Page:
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Birthrights of Animals: “Ferdinand” and “Bovines or the Real Life of Cows”

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Yesterday was the Lunar New Year, and to welcome the Year of the Ox, we will present two wonderful films about our bovine animal friends who, just like us, are born free and should be respected: “Ferdinand” and “Bovines or the Real Life of Cows.”

Our first film, “Ferdinand,” starts in Casa del Toro, a ranch in Spain that raises and trains bulls for the arena. It is also where our hero, Ferdinand, lives with his father. Ferdinand shows no interest in fighting. Instead, he loves to smell the flowers. He is often ridiculed by the other young calves, including Valiente, who believes that winning against the matador is the only way to survive. When Ferdinand’s much-loved father is taken away for bullfighting, young Ferdinand is so worried that he can’t sleep. He waits for his father, who never makes his way back home. Ferdinand decides to run away. He is later rescued by Juan, a kindhearted flower farmer, and his beautiful daughter Nina. Directed by Carlos Saldanha and based on Munro Leaf’s popular 1936 children’s book, “The Story of Ferdinand,” this fascinating Oscar and Golden Globe Award-nominated animation shows us that kindness and compassion is much more powerful than violence.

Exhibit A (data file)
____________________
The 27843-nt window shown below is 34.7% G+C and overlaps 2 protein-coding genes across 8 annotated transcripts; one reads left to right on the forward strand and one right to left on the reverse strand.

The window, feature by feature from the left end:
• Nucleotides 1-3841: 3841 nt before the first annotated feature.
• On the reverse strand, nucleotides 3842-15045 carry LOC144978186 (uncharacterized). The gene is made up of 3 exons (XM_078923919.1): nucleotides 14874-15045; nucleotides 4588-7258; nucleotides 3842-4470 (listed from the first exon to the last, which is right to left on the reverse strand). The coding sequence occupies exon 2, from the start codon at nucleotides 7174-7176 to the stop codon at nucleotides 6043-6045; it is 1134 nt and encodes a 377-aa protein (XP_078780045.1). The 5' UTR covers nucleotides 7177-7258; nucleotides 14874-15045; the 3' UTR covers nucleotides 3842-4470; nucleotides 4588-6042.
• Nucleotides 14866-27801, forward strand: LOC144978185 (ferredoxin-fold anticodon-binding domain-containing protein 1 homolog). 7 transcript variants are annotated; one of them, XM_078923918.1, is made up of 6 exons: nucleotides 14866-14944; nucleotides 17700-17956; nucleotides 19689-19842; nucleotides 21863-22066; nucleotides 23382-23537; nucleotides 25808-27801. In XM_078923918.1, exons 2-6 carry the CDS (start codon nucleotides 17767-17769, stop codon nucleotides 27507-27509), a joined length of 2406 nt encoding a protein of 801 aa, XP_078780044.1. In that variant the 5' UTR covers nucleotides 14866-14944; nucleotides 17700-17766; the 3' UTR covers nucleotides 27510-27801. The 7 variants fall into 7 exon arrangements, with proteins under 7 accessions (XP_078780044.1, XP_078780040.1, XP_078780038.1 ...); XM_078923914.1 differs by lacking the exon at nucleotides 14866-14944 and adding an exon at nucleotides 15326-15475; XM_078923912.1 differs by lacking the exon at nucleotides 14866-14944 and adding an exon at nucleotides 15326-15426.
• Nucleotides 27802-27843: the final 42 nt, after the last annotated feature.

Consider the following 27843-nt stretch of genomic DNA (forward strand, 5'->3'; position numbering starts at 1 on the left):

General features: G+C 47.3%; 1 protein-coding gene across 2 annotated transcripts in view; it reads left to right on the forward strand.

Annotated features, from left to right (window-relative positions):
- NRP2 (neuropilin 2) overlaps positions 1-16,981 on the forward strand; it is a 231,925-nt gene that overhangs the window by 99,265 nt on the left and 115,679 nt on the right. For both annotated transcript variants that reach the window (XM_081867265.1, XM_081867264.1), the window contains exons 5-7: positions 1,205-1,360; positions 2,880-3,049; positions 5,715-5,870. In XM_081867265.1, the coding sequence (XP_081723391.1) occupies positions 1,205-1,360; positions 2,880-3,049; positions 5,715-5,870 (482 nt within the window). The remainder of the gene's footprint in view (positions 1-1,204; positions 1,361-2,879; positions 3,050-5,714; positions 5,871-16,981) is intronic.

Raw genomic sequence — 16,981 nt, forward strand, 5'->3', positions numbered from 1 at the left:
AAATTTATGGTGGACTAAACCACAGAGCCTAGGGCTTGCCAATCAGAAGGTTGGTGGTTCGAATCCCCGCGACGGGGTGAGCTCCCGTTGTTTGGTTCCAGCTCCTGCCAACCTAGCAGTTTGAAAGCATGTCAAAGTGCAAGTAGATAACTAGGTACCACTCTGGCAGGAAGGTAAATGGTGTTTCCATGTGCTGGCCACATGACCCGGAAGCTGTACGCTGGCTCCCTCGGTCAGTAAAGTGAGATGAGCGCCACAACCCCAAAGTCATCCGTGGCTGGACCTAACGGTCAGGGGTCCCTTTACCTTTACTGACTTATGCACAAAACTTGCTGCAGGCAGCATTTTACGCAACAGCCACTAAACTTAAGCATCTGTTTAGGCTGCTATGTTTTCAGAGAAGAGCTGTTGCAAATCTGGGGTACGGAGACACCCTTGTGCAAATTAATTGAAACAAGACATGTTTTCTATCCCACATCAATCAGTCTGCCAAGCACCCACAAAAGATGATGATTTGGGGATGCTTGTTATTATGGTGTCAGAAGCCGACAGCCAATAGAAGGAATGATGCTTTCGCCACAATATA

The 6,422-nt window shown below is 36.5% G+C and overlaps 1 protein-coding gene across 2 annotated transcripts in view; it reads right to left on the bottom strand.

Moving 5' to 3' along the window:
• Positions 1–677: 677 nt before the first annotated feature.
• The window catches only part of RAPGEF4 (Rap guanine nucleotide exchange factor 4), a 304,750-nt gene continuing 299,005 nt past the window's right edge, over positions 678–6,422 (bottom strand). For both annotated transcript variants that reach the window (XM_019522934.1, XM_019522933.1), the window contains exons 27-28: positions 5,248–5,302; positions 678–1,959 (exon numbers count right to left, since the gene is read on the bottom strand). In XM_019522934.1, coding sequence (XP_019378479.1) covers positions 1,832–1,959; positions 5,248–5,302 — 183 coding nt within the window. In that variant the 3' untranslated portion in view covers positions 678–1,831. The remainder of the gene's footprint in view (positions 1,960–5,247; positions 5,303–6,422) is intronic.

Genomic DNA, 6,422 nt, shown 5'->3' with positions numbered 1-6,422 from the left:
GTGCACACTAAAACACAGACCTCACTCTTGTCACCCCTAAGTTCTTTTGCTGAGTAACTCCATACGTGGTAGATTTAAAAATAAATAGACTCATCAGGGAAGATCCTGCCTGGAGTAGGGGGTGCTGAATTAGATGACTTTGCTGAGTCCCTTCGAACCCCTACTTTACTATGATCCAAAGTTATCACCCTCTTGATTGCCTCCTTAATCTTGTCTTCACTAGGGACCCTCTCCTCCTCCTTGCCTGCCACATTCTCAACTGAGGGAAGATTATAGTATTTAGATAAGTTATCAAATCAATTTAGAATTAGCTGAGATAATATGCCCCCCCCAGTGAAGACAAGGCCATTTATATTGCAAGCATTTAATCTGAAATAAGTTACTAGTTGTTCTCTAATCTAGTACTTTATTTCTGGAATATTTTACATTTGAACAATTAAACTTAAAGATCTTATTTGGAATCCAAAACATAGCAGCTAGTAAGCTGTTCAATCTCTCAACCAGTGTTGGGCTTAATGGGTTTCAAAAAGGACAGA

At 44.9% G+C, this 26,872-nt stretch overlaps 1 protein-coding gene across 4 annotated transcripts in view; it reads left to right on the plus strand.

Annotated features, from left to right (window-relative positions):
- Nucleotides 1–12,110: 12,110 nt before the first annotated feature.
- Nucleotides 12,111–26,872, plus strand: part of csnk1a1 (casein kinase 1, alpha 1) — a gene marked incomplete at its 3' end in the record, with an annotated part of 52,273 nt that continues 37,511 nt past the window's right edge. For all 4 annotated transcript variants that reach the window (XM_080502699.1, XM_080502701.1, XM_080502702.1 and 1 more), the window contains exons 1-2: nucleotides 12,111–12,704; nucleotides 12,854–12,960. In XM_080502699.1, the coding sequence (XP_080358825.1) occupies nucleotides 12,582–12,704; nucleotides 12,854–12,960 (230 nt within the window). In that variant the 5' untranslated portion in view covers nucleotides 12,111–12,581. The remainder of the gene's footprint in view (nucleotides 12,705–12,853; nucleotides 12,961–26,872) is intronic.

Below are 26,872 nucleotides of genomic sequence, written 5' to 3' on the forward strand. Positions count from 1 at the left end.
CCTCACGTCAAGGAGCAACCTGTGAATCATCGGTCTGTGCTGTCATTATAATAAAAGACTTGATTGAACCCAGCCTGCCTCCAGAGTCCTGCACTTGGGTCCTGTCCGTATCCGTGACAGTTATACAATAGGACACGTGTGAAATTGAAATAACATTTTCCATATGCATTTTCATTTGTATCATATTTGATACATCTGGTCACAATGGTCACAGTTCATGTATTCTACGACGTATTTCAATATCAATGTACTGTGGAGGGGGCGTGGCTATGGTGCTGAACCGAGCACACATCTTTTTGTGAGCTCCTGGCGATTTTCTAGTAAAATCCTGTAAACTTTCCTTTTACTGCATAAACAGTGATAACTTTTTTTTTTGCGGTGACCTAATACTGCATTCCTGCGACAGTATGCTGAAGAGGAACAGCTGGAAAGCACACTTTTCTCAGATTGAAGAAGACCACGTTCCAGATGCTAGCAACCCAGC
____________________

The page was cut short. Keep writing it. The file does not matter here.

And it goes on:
“Bovines or the Real Life of Cows” was directed and written by French filmmaker Emmanuel Gras, who said that he wanted to make a film “where animals could be real subjects and not objects of human explanation… where humans could be at the same level of animals and not above them.” This beautiful 2012 documentary is a chronicle of the “true life of cows” without narration or interviews. Elegant and sensitive, this César Award-nominated contemplative documentary leaves us to ponder what we have witnessed. Do we, the human, really have the right to take the lives of others?

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